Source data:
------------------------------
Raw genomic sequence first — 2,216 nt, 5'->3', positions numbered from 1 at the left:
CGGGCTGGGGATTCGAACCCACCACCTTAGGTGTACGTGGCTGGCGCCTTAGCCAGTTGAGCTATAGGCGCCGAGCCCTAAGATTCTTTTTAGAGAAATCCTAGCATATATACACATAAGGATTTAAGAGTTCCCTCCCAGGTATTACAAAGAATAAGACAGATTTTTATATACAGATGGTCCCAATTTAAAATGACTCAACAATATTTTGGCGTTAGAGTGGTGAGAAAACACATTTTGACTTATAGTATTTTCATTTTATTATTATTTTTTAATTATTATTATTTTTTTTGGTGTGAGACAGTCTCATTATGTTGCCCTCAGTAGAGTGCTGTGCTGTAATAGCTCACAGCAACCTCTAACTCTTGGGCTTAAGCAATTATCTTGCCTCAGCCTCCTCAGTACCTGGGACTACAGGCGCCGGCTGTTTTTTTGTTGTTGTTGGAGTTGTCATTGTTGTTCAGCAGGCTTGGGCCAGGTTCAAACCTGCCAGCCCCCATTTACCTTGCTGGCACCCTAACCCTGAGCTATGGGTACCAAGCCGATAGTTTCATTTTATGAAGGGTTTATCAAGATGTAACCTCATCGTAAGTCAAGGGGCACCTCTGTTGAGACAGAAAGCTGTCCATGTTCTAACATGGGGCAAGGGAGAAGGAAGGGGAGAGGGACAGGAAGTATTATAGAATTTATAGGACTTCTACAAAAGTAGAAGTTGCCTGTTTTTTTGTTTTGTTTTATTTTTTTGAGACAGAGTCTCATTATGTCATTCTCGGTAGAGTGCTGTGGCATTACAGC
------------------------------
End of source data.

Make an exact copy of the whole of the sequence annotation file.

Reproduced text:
Raw genomic sequence first — 2,216 nt, 5'->3', positions numbered from 1 at the left:
CGGGCTGGGGATTCGAACCCACCACCTTAGGTGTACGTGGCTGGCGCCTTAGCCAGTTGAGCTATAGGCGCCGAGCCCTAAGATTCTTTTTAGAGAAATCCTAGCATATATACACATAAGGATTTAAGAGTTCCCTCCCAGGTATTACAAAGAATAAGACAGATTTTTATATACAGATGGTCCCAATTTAAAATGACTCAACAATATTTTGGCGTTAGAGTGGTGAGAAAACACATTTTGACTTATAGTATTTTCATTTTATTATTATTTTTTAATTATTATTATTTTTTTTGGTGTGAGACAGTCTCATTATGTTGCCCTCAGTAGAGTGCTGTGCTGTAATAGCTCACAGCAACCTCTAACTCTTGGGCTTAAGCAATTATCTTGCCTCAGCCTCCTCAGTACCTGGGACTACAGGCGCCGGCTGTTTTTTTGTTGTTGTTGGAGTTGTCATTGTTGTTCAGCAGGCTTGGGCCAGGTTCAAACCTGCCAGCCCCCATTTACCTTGCTGGCACCCTAACCCTGAGCTATGGGTACCAAGCCGATAGTTTCATTTTATGAAGGGTTTATCAAGATGTAACCTCATCGTAAGTCAAGGGGCACCTCTGTTGAGACAGAAAGCTGTCCATGTTCTAACATGGGGCAAGGGAGAAGGAAGGGGAGAGGGACAGGAAGTATTATAGAATTTATAGGACTTCTACAAAAGTAGAAGTTGCCTGTTTTTTTGTTTTGTTTTATTTTTTTGAGACAGAGTCTCATTATGTCATTCTCGGTAGAGTGCTGTGGCATTACAGC